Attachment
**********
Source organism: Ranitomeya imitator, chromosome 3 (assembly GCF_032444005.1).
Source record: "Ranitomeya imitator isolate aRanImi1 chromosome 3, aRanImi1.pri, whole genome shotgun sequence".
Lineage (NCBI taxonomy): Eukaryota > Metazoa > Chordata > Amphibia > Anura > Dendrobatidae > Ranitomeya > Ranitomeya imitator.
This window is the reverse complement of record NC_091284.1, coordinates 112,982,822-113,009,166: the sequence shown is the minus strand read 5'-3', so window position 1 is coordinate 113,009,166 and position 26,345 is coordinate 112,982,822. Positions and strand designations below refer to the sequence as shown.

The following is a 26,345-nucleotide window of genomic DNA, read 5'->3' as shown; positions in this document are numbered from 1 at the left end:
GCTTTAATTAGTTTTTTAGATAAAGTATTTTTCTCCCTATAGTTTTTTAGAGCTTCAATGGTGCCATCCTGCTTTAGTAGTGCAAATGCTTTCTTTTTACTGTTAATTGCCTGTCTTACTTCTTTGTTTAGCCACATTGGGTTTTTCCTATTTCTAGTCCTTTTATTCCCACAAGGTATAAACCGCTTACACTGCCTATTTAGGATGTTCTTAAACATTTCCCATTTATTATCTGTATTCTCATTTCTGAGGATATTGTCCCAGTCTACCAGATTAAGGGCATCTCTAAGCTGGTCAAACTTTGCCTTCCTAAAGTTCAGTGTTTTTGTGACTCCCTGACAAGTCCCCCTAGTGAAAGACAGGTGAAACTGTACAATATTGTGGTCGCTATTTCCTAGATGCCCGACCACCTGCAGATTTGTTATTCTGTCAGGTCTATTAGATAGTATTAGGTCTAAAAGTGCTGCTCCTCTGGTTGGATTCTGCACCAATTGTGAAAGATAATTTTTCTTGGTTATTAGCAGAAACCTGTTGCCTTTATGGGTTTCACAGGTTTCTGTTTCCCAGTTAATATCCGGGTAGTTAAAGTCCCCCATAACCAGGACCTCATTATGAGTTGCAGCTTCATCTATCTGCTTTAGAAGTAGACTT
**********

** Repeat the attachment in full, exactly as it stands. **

Source organism: Ranitomeya imitator, chromosome 3 (assembly GCF_032444005.1).
Source record: "Ranitomeya imitator isolate aRanImi1 chromosome 3, aRanImi1.pri, whole genome shotgun sequence".
Lineage (NCBI taxonomy): Eukaryota > Metazoa > Chordata > Amphibia > Anura > Dendrobatidae > Ranitomeya > Ranitomeya imitator.
This window is the reverse complement of record NC_091284.1, coordinates 112,982,822-113,009,166: the sequence shown is the minus strand read 5'-3', so window position 1 is coordinate 113,009,166 and position 26,345 is coordinate 112,982,822. Positions and strand designations below refer to the sequence as shown.

The following is a 26,345-nucleotide window of genomic DNA, read 5'->3' as shown; positions in this document are numbered from 1 at the left end:
GCTTTAATTAGTTTTTTAGATAAAGTATTTTTCTCCCTATAGTTTTTTAGAGCTTCAATGGTGCCATCCTGCTTTAGTAGTGCAAATGCTTTCTTTTTACTGTTAATTGCCTGTCTTACTTCTTTGTTTAGCCACATTGGGTTTTTCCTATTTCTAGTCCTTTTATTCCCACAAGGTATAAACCGCTTACACTGCCTATTTAGGATGTTCTTAAACATTTCCCATTTATTATCTGTATTCTCATTTCTGAGGATATTGTCCCAGTCTACCAGATTAAGGGCATCTCTAAGCTGGTCAAACTTTGCCTTCCTAAAGTTCAGTGTTTTTGTGACTCCCTGACAAGTCCCCCTAGTGAAAGACAGGTGAAACTGTACAATATTGTGGTCGCTATTTCCTAGATGCCCGACCACCTGCAGATTTGTTATTCTGTCAGGTCTATTAGATAGTATTAGGTCTAAAAGTGCTGCTCCTCTGGTTGGATTCTGCACCAATTGTGAAAGATAATTTTTCTTGGTTATTAGCAGAAACCTGTTGCCTTTATGGGTTTCACAGGTTTCTGTTTCCCAGTTAATATCCGGGTAGTTAAAGTCCCCCATAACCAGGACCTCATTATGAGTTGCAGCTTCATCTATCTGCTTTAGAAGTAGACTT